The acting registrar of the Sierra Leone Pharmacy Board, Wiltshire C.N Johnson, has highlighted the deplorable state of pharmaceutical practice in the country and vehemently condemned it.
During a sensitization meeting on good distribution practice of regulated pharmaceutical products on Thursday at the nursing hall, Lightfoot-Boston Street in Freetown, Mr Johnson said the proliferation of hawkers, illicitly trading of pharmaceutical products possessed a serious health risk.
In his presentation on wholesale practices of pharmaceutical products and its impact on public health in the country, Mr Johnson maintained that the state of pharmaceutical service delivery was appalling.
He disclosed that, “pharmaceutical service delivery in the country is in disarray,” adding that the services provided by some pharmacists and those in the pharmaceutical business are not contributing to the improvement and protection of public health to the extent at which it is expected.”
The newly appointed acting registrar put it bluntly to stakeholders that were in attendance: “many of you, if not all are involved in the sale of prescription and non-prescription drugs to hawkers.”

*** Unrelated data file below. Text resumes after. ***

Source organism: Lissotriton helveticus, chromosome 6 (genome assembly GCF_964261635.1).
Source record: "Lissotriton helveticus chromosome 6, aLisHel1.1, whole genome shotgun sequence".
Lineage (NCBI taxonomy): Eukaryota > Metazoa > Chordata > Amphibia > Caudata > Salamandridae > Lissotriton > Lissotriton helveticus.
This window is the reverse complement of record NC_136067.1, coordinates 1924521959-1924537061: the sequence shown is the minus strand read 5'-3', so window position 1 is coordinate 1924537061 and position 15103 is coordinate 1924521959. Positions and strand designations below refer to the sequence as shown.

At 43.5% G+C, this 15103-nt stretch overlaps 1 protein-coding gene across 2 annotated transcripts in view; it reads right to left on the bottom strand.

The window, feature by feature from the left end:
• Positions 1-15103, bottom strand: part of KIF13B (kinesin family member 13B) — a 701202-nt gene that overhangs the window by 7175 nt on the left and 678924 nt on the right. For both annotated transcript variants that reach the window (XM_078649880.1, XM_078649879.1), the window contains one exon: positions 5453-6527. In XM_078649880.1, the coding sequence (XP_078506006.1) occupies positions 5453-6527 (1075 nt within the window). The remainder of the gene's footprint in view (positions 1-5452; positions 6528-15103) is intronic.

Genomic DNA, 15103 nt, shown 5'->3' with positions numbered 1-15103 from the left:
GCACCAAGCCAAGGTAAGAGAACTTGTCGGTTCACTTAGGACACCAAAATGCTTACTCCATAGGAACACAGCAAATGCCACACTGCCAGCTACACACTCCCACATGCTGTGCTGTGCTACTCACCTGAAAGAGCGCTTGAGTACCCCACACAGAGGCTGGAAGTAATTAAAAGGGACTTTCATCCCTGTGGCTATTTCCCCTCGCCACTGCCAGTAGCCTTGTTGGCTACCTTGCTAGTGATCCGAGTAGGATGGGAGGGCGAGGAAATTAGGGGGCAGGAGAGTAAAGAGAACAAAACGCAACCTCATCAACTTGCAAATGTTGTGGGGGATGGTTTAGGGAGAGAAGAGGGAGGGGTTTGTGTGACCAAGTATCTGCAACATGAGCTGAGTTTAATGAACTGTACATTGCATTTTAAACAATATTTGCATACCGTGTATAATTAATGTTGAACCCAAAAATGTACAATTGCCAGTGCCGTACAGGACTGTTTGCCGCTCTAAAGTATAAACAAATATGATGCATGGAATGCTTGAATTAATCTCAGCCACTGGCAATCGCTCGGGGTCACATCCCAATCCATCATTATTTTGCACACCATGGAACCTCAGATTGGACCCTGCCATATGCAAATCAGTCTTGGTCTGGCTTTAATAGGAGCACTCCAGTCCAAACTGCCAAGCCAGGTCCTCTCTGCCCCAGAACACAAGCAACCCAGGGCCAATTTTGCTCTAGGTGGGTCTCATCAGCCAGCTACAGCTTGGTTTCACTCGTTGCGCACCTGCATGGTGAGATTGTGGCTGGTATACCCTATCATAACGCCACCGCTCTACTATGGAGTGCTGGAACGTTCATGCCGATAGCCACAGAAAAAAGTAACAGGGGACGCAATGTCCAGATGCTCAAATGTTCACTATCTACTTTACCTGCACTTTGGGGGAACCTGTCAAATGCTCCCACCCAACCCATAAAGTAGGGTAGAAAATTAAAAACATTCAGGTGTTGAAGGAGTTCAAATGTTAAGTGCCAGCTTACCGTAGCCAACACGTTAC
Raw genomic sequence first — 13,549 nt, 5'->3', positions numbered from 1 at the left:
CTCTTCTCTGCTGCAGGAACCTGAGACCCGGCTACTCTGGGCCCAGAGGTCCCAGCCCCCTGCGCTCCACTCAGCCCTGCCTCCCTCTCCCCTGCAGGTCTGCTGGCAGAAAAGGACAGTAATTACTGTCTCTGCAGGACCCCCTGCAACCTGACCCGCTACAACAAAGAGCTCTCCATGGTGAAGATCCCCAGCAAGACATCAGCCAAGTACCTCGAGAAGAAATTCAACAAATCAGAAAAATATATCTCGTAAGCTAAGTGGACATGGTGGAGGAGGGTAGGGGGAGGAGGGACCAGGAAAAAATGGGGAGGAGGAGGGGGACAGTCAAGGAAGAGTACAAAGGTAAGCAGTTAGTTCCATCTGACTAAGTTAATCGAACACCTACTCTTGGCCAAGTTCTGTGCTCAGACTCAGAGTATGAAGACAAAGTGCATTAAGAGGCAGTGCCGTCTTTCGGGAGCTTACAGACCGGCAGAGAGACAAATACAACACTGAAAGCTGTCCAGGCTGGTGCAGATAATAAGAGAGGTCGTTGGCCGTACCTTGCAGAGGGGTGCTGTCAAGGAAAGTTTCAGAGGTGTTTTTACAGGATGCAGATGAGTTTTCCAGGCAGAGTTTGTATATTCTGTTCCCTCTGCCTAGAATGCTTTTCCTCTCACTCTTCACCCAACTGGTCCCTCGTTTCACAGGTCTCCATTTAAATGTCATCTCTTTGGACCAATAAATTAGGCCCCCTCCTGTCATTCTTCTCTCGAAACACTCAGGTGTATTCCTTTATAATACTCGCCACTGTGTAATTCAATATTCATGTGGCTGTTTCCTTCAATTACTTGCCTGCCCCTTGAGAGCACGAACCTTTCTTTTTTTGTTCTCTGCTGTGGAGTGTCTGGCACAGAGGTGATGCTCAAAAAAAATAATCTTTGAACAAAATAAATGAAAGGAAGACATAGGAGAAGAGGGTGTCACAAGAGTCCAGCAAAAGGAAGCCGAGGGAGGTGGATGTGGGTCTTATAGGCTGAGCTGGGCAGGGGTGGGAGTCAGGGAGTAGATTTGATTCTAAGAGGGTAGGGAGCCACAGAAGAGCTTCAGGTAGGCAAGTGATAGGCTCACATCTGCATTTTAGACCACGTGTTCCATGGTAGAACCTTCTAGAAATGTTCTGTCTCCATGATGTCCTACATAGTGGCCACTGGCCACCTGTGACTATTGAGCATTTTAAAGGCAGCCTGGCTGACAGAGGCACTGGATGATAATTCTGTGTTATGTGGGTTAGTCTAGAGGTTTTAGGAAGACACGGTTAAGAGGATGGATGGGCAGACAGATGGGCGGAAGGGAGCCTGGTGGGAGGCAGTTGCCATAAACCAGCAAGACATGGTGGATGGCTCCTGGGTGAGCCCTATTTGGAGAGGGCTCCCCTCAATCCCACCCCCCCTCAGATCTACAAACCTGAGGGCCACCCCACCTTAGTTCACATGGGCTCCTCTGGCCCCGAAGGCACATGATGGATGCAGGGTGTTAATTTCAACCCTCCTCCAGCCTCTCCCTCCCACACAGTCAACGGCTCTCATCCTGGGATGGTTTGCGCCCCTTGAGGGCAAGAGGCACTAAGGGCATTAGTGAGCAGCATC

Mr Johnson pointed out that the medicine had been used by some as a source for making money and little on no attention was being paid to it fundamental use, which was to heal.
He also disclosed that the state of some drugs stores that claimed to be pharmacies were terribly unhygienic, which was an insult to a profession were hygiene is paramount.
Mr Johnson explained that the temperatures of some of these stores were not conducive for the storage of drugs as they at times depreciated their medicinal value.
“Most wholesalers buy fake drugs, some importers import counterfeit or substandard drugs,” such act, Mr Johnson said, “is worst than what the rebels did because you are killing people slowly who have worked hard for their money hoping to get heal.”
He called on all stakeholders to put shoulders to the wheel to address the situation before it got worsened than what it was currently.
In his introduction earlier Mr Komeh said the Pharmacy Board regulatory team was a no nonsense one, which was determined to change the current trend of activities in the pharmaceutical business in the country, and called on all including law enforcement agencies to come on board in achieving their objectives.